Hepper (23), who did not study directly the role of MHC genes, has reported that siblings recognize each other as individuals by odor. Among animals on a constant diet, both prenatal and postnatal experiences acted to familiarize rat siblings with each other's odors. However, in studies of semi-wild Mus musculus with known MHC types, Manning et al. (30) failed to find MHC-based pup discrimination in recognition assays, in contrast to study 1 reported herein. These disparate results could be because of methodological and/or strain differences. It is possible that variation in other loci in the Manning study could have obscured an MHC effect, whereas our data, obtained with genetically controlled inbred mice, clearly demonstrated discriminatory behavior by the retrieving mothers. The vast majority of mothers in the Manning study were tested only 2 or 3 days after parturition (31 of 36 tested), which may be too early for preference to be established, even though distinctive odors are present at this time in inbred mice (see above). In contrast, the majority of pups we tested were slightly older.

Brown and Schellinck (31) briefly refer to an unpublished study that suggests that mouse pups (of unstated age) were not differentially attracted to their own mother's feces compared with feces of congenic lactating females, but that diet was the main attractant in feces, as has been demonstrated (32). Although an MHC effect was apparently not significant, it may be noteworthy that, based on the graphical data presented in their review, in all four cases studied, the mean preference for the mother's feces was greater than that for congenic females' feces, as we would predict. Brown and Schellinck did not report on preferences in urine, which, as is known, is an excellent conveyor of MHC odor.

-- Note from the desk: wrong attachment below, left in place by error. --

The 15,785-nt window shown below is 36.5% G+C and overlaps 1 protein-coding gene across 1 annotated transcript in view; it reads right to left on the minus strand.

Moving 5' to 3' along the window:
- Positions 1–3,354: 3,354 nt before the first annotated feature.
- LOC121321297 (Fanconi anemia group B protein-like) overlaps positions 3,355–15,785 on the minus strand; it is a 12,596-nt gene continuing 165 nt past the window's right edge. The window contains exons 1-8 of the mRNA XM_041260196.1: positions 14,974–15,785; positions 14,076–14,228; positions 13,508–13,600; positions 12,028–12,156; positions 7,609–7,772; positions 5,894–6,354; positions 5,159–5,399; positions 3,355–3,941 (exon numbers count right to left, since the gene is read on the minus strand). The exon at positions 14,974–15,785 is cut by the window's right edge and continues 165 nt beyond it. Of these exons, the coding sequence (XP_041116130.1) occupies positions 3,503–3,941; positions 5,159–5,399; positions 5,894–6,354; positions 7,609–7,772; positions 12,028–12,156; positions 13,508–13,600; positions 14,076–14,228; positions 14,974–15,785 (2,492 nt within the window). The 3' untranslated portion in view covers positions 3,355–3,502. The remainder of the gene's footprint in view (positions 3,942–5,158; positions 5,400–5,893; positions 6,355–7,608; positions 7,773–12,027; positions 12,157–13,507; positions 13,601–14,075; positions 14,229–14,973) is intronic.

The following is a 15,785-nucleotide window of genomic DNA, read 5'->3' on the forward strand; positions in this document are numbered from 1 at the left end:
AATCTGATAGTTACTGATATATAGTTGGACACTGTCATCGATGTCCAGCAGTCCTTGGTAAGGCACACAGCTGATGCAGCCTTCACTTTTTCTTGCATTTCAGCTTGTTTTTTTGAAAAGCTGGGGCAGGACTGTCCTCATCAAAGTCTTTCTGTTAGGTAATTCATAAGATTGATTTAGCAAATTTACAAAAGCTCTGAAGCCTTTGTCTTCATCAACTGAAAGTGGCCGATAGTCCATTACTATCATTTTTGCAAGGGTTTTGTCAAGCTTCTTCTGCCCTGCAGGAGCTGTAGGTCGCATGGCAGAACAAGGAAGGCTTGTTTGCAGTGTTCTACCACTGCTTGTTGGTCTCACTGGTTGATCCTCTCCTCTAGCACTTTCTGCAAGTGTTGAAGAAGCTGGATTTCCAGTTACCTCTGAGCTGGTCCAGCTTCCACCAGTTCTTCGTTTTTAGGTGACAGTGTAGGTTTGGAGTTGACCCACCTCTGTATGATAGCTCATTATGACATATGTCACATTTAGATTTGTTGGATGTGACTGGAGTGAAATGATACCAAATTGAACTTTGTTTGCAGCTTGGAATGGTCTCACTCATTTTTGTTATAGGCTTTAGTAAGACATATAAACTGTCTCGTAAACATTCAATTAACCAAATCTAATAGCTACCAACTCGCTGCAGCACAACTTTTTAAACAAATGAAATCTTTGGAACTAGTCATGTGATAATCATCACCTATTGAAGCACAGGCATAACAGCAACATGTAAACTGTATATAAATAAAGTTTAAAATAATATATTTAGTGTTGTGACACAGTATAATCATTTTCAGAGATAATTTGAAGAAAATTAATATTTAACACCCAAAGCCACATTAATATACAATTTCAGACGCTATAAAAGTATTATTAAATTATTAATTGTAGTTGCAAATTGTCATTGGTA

We and others have shown that mating preferences according to MHC type favor dissimilar choice, presumably to enhance outbreeding and H-2 heterozygosity, promote diversity of H-2 genes, and edit spontaneous mutations. MHC diversity then in turn enlarges the repertoire of responses to pathogenic assault (2). In contrast, familial choice favors H-2 similarity, thus ensuring appropriate mother–young attachment and hence survival. However, both selective mating and parent–pup preference are influenced by perinatal acclimatization, which plays a key role in both behaviors. In the former, early imprinting promotes selection of the unfamiliar in subsequent mate choice; in the latter, the biologically familiar is favored. The fact that these behaviors are learned responses to MHC type is supported by the fact that both mate choice and pup preference are amenable to manipulation by foster nursing (ref. 33 and current study).

Although the current studies have dealt exclusively with inbred MHC-congenic mice, it seems likely that MHC-determined odors play a role in familial interactions in many species. MHC odortypes have been demonstrated in mice, rats and humans (see introduction). Investigation of a role for MHC in mother–young recognition in humans, which is known to be mediated in part by olfaction (34, 35), would now seem warranted.


This work was supported in part by National Science Foundation Grant NSF 9728787.


Article published online before print: Proc. Natl. Acad. Sci. USA, 10.1073/pnas.180320997.

Article and publication date are at www.pnas.org/cgi/doi/10.1073/pnas.180320997